Following high school and the Great Depression, Eastwood was drafted into the Army during the Korean War. His years of service were spent as a lifeguard while stationed in Ft. Ord, California. Thanks to the G.I. Bill, he was able to attend drama school at L.A. City College. He caught the attention of Universal Studios and signed a contract that launched his career in Western films, according to military.com. From Francis in the Navy (1955) and Revenge of the Creature (1955), he became a Hollywood icon known for Sudden Impact and Unforgiven, for which he won an Oscar. He also became a Hollywood triple-threat as a director, actor and producer, winning Oscars for all of those roles.

  • Morgan Freeman

    Before his award-winning career, Freeman enlisted in the Air Force and trained to be a fighter pilot. That aspiration for aviation did, however, come to a crash landing. He told AARP Magazine he was "only in love with the idea" of flying and had this "distinct feeling that he was sitting in the nose of a bomb" when inside the cockpit of a plane, according to military.com. He left the military after four years to pursue his original passion: acting. Two decades of dedicated stage acting later, Freeman landed his breakthrough role on soap opera Another World and eventually became a blockbuster regular after 1994's Shawshank Redemption.

  • Zulay Henao

    Fighting (2009) and Boy Wonder (2010) are not her first brushes with combat. The Single Mom's Club (2014) star went straight into the Army following high school for three years. She discharged from service to pursue a her acting career. She then honed her performing skills at the New York Conservatory for Dramatic Arts, according to Insider, and went on to appear in a long line of films and television shows like Army Wives (2007) and Takers (2010) with Idris Elba. She is set to star in Meet the Blacks 2: The House Next Door later this year.

  • James Earl Jones

    Adam Driver was not the first Star Wars villain to come from a military background. James Earl Jones, who is renowned for his role voicing Darth Vader, joined the Army during the Korean War. He was well on his way to a lifelong career in the military, proceeding from second lieutenant to first lieutenant while training comrades in Colorado. After some self-reflection, he decided to leave the military in lieu of a successful television, film and theater career, according to military.com. One might think that his distinctively imperious voice (it's hard to believe he ever had a stutter) would have served him well as a commanding officer, but then the greater public would not have experienced his talents as Mufasa in Disney's The Lion King (1994 and 2019), Darth Vader in the Star Wars franchise and as King Jaffre Joffer in Coming to America (1988 and the sequel in 2020, according to IDMb).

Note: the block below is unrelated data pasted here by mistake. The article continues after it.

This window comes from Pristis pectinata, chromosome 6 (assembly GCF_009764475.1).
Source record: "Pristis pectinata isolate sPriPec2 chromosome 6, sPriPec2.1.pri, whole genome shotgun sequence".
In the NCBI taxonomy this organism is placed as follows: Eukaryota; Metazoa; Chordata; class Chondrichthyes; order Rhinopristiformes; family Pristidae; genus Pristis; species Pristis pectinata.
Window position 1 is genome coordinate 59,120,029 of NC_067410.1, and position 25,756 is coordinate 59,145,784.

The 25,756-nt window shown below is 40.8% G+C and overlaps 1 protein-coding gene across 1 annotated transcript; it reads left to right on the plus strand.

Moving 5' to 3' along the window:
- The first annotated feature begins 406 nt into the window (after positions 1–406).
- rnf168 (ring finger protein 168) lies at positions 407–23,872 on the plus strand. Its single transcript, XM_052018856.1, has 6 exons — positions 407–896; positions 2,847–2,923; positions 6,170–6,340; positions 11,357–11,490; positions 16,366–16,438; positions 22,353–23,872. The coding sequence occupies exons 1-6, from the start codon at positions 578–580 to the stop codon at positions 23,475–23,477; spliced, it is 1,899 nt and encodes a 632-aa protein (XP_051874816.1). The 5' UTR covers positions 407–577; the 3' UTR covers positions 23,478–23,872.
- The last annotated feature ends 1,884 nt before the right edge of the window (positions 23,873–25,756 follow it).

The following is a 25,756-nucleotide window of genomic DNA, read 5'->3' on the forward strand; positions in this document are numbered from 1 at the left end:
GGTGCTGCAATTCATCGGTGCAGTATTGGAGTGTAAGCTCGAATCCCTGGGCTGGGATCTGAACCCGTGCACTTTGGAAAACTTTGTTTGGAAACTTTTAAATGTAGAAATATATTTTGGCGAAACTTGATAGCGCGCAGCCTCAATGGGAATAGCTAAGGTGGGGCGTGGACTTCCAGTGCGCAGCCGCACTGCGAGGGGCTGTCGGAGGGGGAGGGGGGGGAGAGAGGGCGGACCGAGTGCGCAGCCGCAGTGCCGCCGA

• Chuck Norris

    He joined the Air Force after high school before he became an action film force of nature. While in Korea, Norris got exposed to the world of martial arts, such "chops" that prepared him for roles like Way of the Dragon (1972, opposite Bruce Lee) and one of his starring roles, Walker, Texas Ranger (1993-2001). He was the first western man to earn an eighth-degree Black Belt in Tae Kwan Do, according to military.com. From student to master, he spent his years after being discharged from the military training actors like Priscilla Presley and Steve McQueen in the martial arts. McQueen convinced Norris to pursue acting, which led to a flourishing career in television and film.

  • Elvis Presley

    The King of Rock briefly traded in his "Blue Suede Shoes" and iconic haircut for a shorter one and an Army uniform when he was drafted in 1957. He entered the Army in 1958. His era as an Army sergeant served as the threshold between Elvis in his prime and "Mature Elvis." One of his military comrades did introduce him to the drugs that may have been responsible for his death, and his addiction coincided with his return to a rock 'n' roll realm that was different than the one he remembered.

  • Tom Selleck

    The Blue Bloods star has spent most of his acting career protecting civilians as a private investigator or a chief of police, but there was a time when he was protecting his country in real life. Selleck's time signed to 20th Century Fox's talent program was interrupted when he received a call to arms during the Vietnam War. He became a sergeant in the California Army National Guard. His side gig as a model during his days at USC came in handy when the National Guard decided to make Selleck the star of its recruitment posters, according to military.com. However, Fox fired Selleck when he returned to Hollywood. His career propelled forward 11 years later when he was cast as the star of Magnum P.I (1980-88). Since then the veteran has recurred in many prominent TV shows and movies, including Friends (from 1996-2000) and Jesse Stone, and he currently leads the NYPD in CBS' Blue Bloods (2010-present). A 10th Jesse Stone television film has also been announced, according to IMDb.

    An earlier version of this story incorrectly stated that Elvis Presley served in the Navy and listed his years of service as running from 1957-1960. Presley served in the Army and while he was drafted in 1957, he didn't begin his service until 1958.